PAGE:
How can businesses protect their assets from cybercriminals in 2022? They need to start by staying ahead of threats; however, this remains particularly difficult when faced with a capable and determined set of adversaries. Protecting all assets all the time is unrealistic. The rate at which security patches are released is a testament to the number of vulnerabilities introduced, found and remediated. The industry is forever adapting to attacks and incursions, and the bad guys continue to win.
Data breaches. Ransomware. Both are at an all-time high. 2021 saw the highest average cost of a data breach in 17 years, and the shift to remote working continued to wreak havoc on networks, further impacting the cost. The average price of a data breach was $1.07 million higher when remote work was a factor. With remote workplaces here to stay, businesses must remain extra vigilant to protect their fortresses and prioritize network protections.
Ransomware continues to peak. It’s affected every aspect of people’s lives — from access to healthcare to the ability to get groceries. Ransomware doubled in frequency in 2021, and 37% of global organizations said they were the victim of some form of an attack last year. Attacks hit supply chains and caused widespread damage, and governments and vendors are taking note.
Perimeter-only defenses will no longer be fit for purpose in the next year with all these threats. Numerous recent cyber events that breach perimeter defenses are proof. The SolarWinds attack is a perfect example.
After criminals broke into the network, they inserted malware into a software that was pushed out and ultimately impacted customers.
The supply chain is still dealing with the consequences of this. The Colonial Pipeline hack is another example. When the system was breached, using compromised VPN credentials, the ransomware caused significant disruption and forced Colonial to shut down the major fuel supply for the East Coast, and it cost the company over $4 million in ransomware payments to turn it back on.
Network owners must assume that the perimeter will be compromised, and that means they must defend the internal/core network as if each node was a perimeter node.
The first course of action is to adopt a zero trust architecture. Organizations should have zero tolerance for not adopting zero trust, meaning it needs to be an absolute must for network managers — for your organization and your partners. If your business doesn’t adopt this approach in 2022, it’s negligent. It needs to be mandatory.
A zero trust paradigm requires network owners to address each asset individually and ensure it operates within security and compliance policy requirements. Network managers will need to continually assess all devices rather than assume they are in an acceptable state, as configurations change, resulting in unintended security and compliance errors. This is termed configuration drift and can expose security issues unintentionally.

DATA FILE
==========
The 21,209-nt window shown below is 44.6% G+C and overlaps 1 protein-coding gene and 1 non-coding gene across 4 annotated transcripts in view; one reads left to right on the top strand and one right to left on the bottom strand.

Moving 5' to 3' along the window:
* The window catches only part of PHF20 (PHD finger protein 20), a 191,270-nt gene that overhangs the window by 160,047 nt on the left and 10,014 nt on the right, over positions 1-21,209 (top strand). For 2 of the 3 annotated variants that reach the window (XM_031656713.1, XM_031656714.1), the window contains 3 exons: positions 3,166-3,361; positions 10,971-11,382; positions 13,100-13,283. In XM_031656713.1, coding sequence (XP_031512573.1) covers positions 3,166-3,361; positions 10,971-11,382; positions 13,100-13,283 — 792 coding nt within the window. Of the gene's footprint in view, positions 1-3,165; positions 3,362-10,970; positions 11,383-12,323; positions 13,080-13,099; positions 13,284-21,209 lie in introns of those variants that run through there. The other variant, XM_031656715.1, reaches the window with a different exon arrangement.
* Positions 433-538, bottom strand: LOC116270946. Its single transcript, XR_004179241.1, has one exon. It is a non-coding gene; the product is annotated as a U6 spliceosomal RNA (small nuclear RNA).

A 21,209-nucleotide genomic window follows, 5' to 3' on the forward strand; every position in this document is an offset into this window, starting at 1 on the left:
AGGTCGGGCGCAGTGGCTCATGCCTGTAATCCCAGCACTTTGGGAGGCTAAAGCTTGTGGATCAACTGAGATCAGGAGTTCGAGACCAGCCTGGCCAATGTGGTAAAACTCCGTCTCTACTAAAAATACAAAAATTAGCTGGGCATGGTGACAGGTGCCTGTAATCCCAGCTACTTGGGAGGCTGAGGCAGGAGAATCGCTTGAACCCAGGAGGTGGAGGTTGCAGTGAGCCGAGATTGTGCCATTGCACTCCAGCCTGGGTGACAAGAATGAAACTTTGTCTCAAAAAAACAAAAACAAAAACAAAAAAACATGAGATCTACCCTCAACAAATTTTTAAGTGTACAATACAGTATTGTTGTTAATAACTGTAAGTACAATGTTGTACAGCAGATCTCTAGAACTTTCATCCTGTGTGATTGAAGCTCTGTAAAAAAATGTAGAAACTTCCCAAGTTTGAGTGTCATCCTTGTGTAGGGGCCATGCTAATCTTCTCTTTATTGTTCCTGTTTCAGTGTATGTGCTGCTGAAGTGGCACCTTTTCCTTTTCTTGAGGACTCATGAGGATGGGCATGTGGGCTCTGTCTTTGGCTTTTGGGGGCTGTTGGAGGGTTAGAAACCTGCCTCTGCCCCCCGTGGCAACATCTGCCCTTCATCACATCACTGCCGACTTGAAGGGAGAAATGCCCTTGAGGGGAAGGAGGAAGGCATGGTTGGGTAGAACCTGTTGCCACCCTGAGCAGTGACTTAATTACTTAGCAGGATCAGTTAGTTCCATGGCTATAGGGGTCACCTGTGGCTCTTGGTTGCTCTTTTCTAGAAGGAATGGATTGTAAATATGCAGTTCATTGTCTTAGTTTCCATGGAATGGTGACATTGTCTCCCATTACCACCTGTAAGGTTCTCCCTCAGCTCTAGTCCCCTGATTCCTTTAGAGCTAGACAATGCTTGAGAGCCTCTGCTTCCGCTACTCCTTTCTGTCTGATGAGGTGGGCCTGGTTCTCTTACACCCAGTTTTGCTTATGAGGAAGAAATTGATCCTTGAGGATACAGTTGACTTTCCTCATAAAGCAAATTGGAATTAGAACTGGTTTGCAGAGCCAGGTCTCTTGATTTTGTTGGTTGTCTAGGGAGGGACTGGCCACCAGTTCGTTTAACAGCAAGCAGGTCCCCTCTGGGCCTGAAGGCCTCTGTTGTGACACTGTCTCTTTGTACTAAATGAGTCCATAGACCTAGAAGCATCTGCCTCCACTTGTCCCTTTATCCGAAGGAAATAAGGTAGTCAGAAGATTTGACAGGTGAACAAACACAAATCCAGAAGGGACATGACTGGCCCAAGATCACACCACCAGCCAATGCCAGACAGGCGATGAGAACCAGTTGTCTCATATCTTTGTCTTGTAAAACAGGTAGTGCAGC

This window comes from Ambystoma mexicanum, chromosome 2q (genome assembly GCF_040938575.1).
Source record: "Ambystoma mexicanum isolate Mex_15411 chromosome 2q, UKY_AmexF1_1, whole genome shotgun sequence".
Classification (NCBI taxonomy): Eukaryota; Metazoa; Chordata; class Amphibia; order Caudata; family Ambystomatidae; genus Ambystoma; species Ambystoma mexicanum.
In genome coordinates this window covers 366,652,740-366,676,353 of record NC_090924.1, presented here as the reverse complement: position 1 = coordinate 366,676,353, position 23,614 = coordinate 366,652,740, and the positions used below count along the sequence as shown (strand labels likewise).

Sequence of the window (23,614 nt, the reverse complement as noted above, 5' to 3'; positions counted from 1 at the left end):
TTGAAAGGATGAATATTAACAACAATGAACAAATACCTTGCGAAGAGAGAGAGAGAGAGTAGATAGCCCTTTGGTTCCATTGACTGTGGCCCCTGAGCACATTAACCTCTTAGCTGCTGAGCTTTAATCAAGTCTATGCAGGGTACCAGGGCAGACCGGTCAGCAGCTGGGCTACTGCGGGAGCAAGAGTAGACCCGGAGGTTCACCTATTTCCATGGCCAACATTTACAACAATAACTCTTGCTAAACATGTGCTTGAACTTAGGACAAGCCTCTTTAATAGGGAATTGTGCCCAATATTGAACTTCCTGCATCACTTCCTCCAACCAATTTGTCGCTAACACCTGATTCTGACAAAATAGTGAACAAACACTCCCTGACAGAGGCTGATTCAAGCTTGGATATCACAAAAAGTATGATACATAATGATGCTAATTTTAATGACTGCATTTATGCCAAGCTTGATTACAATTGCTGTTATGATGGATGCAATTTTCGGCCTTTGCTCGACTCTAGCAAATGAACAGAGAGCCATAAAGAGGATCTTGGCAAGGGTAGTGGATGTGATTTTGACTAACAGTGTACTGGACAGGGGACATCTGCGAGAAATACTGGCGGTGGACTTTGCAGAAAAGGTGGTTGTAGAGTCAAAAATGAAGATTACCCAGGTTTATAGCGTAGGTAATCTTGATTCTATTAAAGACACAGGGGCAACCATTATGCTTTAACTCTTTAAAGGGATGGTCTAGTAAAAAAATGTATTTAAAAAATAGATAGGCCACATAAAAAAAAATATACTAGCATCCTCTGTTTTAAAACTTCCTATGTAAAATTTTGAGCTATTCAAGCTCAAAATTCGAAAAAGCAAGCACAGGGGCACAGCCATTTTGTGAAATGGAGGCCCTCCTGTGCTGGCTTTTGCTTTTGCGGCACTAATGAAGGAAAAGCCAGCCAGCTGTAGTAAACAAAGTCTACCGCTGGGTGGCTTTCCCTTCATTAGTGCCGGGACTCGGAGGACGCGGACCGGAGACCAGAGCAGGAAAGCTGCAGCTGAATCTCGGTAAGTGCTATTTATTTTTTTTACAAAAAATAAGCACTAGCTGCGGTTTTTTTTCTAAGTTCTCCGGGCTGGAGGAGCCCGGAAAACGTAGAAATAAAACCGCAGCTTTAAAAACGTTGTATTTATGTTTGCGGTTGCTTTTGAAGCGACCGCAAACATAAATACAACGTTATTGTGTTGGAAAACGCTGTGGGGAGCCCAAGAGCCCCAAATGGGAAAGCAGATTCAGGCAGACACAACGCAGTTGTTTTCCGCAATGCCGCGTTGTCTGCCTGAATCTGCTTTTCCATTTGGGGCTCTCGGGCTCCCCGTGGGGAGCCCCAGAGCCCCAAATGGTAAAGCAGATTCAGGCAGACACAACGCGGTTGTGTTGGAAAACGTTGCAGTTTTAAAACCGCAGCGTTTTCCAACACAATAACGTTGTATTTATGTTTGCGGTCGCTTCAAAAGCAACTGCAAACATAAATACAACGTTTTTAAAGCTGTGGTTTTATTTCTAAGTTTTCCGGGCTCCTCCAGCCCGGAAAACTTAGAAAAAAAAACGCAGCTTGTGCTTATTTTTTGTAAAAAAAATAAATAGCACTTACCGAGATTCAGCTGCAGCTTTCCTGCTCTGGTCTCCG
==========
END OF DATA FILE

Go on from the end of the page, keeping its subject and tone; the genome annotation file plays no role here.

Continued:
This year, organizations need to focus on three priorities when addressing network device vulnerabilities:
1. Configuration. Many security problems arise through errors introduced unintentionally into the device configurations. Patching software will not address them. Knowing that technology is properly configured to prevent an attack and remediate. It is an important step to maintaining good cyber hygiene. Every configuration should be continually monitored to prevent devices and endpoints from becoming less secure.
2. Automation. The enormous size of software and misconfiguration vulnerability problems is evidence for why detection and remediation must be automated. Many of the leading security standards, such as the Federal CDM program, PCI-DSS 4.0, and the new release 5 of NIST 800-53 require a continuous approach to network integrity and vulnerability monitoring to meet compliance standards.
3. Developing a comprehensive cybersecurity posture. Software vulnerabilities and configuration errors give rise to security flaws. Businesses must develop a position that recognizes incursions will occur. This is where zero trust architecture comes in. It allows you to accept that intrusions are inevitable, and then your intent must be focused on limiting damage by preventing lateral movement in the network to the greatest degree possible.
How we defend networks has changed over the years. Defending the perimeter to ensure no one gets in doesn’t work. Someone always will. The question then becomes, how do you protect your assets once they do? Building sounds cyber resilience and adopting continuous measures is the foundation you need to build. Otherwise, next year, your business could become another statistic on the list of breaches that occurred.